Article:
Moving Money in a Crisis

After the tragedy in Orlando, the New York City RG chapter hosted a conversation about moving money in response to crises. Here are some choice quotes from our discussion:

How to understand Orlando:

“We can’t forget that [Orlando] is one … Continue reading »

Economic Justice is Climate Justice

10671423_10152699672523704_4524976519551915064_nEconomic justice is climate justice. These are some reflections as I read Naomi Klein’s newest book “This Changes Everything” about extreme capitalism and the climate crisis.

If we meet RG’s mission of redistribution of land, wealth and power, we will also necessarily have contributed to stopping the climate crisis.

If we stop the climate crisis, really and truly, we will also necessarily have to meet RG’s mission. If land is distributed equitably and cared for by those inhabiting it, if power is held by those who are directly impacted by the decisions made about the resources in their area, if everyone has enough wealth to survive and thrive in dignity…the climate crisis will have been stopped, a new paradigm will have taken shape.

A new dominant economic paradigm* is our only option besides, well, literally ending life as we know it.  An economy that actually centers all life (people and planet) instead of just profits. Here’s why.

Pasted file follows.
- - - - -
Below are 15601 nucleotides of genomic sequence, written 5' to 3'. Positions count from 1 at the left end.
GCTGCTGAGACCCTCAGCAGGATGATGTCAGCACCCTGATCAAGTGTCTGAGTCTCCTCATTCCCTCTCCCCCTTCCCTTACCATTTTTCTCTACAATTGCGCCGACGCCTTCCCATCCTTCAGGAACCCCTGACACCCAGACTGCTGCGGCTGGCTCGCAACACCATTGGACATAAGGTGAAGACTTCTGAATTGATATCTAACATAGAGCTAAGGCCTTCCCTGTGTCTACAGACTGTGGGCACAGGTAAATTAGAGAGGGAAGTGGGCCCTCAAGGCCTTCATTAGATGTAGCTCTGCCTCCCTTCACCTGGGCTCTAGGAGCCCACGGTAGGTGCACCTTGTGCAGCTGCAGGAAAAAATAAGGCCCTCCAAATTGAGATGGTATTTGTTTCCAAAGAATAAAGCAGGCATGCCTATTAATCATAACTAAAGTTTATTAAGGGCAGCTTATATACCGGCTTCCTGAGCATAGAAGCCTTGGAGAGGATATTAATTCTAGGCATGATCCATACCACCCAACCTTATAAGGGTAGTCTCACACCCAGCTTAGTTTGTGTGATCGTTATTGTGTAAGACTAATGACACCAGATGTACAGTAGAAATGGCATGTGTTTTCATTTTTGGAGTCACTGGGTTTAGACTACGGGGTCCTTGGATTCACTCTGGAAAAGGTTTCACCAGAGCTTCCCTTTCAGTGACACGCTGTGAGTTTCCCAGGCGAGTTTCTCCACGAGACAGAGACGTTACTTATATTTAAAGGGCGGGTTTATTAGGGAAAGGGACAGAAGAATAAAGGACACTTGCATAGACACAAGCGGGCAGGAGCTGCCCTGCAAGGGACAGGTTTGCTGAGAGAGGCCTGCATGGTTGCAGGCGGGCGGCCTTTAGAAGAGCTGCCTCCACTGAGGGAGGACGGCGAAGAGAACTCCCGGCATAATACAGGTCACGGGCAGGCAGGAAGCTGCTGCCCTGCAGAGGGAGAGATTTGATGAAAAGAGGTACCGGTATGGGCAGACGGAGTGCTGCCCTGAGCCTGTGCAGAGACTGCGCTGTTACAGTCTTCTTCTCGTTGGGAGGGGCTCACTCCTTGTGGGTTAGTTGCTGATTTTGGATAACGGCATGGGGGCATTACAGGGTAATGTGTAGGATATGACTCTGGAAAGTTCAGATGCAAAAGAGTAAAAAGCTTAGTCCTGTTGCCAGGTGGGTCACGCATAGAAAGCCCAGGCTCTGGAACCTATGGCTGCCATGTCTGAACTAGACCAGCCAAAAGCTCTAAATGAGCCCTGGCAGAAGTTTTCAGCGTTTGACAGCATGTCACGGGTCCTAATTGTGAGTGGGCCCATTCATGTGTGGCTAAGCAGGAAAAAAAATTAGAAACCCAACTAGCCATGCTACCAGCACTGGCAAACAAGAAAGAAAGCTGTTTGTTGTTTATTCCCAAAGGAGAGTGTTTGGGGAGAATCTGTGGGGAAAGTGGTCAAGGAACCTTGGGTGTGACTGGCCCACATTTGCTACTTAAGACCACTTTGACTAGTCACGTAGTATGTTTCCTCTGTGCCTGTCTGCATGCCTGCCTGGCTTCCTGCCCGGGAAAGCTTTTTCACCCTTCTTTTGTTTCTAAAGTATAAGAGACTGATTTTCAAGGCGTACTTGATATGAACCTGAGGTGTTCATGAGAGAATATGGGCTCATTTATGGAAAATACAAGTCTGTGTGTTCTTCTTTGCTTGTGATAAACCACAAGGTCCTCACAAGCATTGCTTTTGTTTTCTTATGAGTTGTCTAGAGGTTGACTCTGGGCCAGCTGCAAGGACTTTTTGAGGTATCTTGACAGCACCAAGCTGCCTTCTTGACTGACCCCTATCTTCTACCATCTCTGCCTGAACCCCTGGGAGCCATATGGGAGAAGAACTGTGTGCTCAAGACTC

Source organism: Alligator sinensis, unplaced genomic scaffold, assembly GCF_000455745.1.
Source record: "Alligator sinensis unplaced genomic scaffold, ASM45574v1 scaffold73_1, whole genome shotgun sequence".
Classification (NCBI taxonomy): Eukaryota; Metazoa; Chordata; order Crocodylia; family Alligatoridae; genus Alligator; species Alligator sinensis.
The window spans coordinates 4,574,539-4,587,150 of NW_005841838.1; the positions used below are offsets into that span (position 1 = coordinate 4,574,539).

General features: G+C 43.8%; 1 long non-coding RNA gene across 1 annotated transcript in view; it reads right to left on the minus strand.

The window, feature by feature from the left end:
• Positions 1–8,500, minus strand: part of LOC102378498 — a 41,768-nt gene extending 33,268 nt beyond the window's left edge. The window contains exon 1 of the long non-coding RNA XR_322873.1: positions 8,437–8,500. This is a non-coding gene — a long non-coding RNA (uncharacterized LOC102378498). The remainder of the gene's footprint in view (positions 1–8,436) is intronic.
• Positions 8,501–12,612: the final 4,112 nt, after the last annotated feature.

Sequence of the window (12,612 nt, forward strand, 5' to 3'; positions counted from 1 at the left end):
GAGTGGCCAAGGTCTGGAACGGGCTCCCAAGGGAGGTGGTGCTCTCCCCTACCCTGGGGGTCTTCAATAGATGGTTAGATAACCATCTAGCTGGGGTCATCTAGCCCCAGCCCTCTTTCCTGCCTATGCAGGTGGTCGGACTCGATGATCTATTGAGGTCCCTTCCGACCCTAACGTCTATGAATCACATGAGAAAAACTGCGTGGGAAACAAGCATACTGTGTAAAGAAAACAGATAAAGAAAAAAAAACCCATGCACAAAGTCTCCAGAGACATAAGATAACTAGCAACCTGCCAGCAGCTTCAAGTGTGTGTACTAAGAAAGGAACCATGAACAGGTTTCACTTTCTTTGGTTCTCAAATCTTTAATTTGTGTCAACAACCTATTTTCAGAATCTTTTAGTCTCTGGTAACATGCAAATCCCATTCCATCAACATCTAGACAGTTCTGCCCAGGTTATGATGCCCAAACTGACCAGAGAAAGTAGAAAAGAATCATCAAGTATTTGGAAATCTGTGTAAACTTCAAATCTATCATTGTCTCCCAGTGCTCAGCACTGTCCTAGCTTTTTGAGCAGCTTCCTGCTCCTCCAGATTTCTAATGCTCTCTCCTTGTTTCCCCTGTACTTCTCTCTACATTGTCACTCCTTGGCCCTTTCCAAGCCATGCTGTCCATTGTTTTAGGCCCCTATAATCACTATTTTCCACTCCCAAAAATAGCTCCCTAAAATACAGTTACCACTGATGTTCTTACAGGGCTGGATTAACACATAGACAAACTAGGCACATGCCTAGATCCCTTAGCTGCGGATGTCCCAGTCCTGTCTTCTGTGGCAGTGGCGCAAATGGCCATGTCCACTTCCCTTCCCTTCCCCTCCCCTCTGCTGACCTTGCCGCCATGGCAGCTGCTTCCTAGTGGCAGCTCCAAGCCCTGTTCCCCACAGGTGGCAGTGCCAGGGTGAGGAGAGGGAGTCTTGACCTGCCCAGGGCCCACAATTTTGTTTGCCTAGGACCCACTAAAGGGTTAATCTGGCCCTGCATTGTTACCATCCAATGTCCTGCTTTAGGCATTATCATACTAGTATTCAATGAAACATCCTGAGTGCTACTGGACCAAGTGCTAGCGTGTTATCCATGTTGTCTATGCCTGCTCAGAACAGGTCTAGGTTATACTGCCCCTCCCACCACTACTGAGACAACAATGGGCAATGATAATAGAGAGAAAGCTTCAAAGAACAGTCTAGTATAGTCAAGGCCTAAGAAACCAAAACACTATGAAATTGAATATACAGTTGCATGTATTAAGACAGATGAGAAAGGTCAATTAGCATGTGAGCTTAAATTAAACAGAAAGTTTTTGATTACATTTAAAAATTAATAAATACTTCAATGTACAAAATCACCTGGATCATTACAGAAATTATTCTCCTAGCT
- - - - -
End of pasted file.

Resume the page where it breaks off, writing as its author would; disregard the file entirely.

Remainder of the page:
The planet is in crisis because of the global systems of trade, development, and resource-accumulation in the hands of a few individuals, corporations, and countries.


Back to the Land: RG Organizing in a Rural Community

        I am writing to open a conversation about what it’s like to live and work rurally and be engaged as an activist with Resource Generation.  At this point I have more questions than answers, but I hope telling my story and asking these questions may provoke some thoughts, ideas, or dialogue in the community.

This past year, for the first time in my life, I moved to the country.  The move seemed long overdue, seeing as I have been a farmer for the past 10 years of my life.  Yet I spent the bulk of my farming career living in a city and bike commuting to its outskirts, where I leased two acres and ran a CSA farm.  Since I grew up in a city and attended college in yet another city, I was compelled to live urbanly, even as my work and my interests grew increasingly rural.  I felt I needed to be in a city to have the community, camaraderie and peer network I craved. (more…)